The Pediatric Medical Home is directed by a pediatrician-led healthcare team that:

• Manages or facilitates all aspects of pediatric care
• Fosters a shared partnership with the child and family based on mutual respect and trust
• Supervises these vital services over the course of the child’s life

Such comprehensive care also includes pediatric medical and surgical sub specialists, who help to provide care for children with more complex medical or mental health needs. This comprehensive care will provide children in need with the ability to grow to their fullest potential in physical, oral, vision and mental behavioral/health. The Pediatric Medical Home can help lower financial costs to the individual and the community over the short and long term.

However, there are barriers to those goals, including:

• Financing and payment for care that is at least on par with Medicare payment for the same service
• Payment parity for telemedicine/telehealth services provided in the Pediatric Medical Home
• Infrastructure for care coordination
• Provider network scarcity in subspecialty coverage
• Compensation for all services as defined in Bright Futures and EPSDT benefits
• Support and compensation for care coordination delivered by the Pediatric Medical Home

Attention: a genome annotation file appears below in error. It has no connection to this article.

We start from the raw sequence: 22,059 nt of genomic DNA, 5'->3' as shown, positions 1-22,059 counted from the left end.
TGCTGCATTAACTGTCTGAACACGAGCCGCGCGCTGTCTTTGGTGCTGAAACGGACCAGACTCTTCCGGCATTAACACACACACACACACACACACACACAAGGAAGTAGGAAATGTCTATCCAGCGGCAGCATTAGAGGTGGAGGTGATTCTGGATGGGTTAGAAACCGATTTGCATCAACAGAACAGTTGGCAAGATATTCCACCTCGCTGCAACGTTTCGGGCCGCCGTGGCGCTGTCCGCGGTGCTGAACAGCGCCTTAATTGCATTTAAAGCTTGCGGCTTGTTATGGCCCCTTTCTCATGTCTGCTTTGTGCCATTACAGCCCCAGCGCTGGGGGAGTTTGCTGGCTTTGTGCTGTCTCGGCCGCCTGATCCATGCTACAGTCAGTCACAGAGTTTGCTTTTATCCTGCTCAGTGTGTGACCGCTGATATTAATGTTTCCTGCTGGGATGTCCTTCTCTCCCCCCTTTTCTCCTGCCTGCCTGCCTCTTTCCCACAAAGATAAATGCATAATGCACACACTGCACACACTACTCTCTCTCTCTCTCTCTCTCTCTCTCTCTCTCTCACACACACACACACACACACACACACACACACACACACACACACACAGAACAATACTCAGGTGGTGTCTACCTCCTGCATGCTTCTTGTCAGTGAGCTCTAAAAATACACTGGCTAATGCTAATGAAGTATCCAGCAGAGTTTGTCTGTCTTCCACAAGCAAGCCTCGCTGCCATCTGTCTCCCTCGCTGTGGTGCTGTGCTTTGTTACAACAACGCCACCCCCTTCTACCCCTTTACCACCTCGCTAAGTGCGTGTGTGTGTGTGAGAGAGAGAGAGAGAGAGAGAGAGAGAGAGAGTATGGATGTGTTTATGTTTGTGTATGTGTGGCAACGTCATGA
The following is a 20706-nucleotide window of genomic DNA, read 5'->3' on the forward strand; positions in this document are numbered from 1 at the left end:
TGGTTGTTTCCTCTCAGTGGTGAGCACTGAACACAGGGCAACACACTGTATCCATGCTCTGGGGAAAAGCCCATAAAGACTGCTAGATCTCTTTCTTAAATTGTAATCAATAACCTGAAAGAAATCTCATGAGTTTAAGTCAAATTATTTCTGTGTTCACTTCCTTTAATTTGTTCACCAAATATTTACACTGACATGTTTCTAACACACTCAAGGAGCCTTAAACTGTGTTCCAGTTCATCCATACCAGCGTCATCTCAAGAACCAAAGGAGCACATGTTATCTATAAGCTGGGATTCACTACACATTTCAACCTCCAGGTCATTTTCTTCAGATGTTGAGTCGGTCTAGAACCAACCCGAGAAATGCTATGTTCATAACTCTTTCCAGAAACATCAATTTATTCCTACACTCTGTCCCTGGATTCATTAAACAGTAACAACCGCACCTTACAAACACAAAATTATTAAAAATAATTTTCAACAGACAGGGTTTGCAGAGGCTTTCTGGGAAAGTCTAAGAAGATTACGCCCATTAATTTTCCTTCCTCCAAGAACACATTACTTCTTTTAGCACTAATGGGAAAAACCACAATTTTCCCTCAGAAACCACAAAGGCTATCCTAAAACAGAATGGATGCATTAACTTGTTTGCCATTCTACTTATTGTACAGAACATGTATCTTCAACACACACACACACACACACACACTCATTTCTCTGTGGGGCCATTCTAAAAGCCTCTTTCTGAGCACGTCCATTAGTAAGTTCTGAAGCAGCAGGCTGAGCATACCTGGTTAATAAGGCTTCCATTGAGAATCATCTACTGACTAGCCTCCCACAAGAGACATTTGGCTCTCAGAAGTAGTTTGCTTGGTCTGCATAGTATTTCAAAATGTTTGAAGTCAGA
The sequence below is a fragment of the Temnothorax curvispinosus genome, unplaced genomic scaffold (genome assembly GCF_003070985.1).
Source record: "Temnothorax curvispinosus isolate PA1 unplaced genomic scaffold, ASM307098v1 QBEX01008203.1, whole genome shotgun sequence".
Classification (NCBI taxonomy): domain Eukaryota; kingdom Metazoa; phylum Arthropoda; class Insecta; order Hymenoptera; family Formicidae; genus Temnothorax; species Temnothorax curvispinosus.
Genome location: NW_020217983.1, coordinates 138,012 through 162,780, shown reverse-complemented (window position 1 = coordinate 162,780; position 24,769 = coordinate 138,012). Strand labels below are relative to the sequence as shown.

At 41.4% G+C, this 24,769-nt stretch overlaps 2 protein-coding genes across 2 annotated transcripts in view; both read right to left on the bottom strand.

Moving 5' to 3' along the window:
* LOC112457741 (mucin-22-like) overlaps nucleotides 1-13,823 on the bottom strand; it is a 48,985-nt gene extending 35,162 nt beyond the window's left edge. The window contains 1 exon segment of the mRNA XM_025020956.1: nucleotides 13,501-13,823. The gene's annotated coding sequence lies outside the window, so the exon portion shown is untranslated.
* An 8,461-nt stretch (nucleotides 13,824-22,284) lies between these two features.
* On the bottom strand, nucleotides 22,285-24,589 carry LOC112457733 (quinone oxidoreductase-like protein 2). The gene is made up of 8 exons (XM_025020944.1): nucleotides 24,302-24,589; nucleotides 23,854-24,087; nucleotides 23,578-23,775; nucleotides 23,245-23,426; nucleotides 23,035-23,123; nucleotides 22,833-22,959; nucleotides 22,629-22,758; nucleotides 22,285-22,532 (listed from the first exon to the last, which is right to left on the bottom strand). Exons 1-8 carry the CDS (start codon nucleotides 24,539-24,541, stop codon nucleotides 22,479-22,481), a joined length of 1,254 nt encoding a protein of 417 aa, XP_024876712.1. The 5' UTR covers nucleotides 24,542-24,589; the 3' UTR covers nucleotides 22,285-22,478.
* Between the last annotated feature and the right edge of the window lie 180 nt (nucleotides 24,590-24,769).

• Payment for behavioral/mental health services to pediatric providers

Currently, New Jersey faces critical shortages in general pediatrics and pediatric subspecialties such as rheumatology, cardiology, orthopedics, child psychiatry and others. Lack of access to these services significantly impacts the quality of life for patients and requires many families to leave NJ to obtain the needed specialty care for their children.

Payment barriers and provider network scarcity continue to bar families from obtaining necessary and timely specialty care. These barriers can be effectively bridged by offering incentives to specialists that are most needed by our families. Appropriate insurance reform that does not penalize children covered by state-supported insurance is crucial. New Jersey continues to make progress in the financing of healthcare for children with the Children’s Health Insurance Program (CHIP) and NJ Family Care, but substantial gaps remain.

Pediatric health services provided by private, public insurance plans and managed care organizations should cover all services as defined by Bright Futures and the Early and Periodic Screening, Diagnostic and Treatment benefit (EPSDT). To ensure pediatric access to needed services, Medicaid and Medicaid HMOs must implement payment parity with Medicare to pediatric providers and limit bundle payments for preventative services.

A study conducted by the University of Pennsylvania and published in the New England Journal of Medicine, reported that New Jersey achieved one of the country’s largest increases in patient access to Medicaid services when payments were increased to parity with Medicare. Conversely, an NJAAP survey revealed that the failure to renew these Medicaid parity payments resulted in a reduction, and in some cases, the elimination of these increased services throughout New Jersey.

A Medicaid Card Alone Does Not Ensure Access To A Pediatric Medical Home

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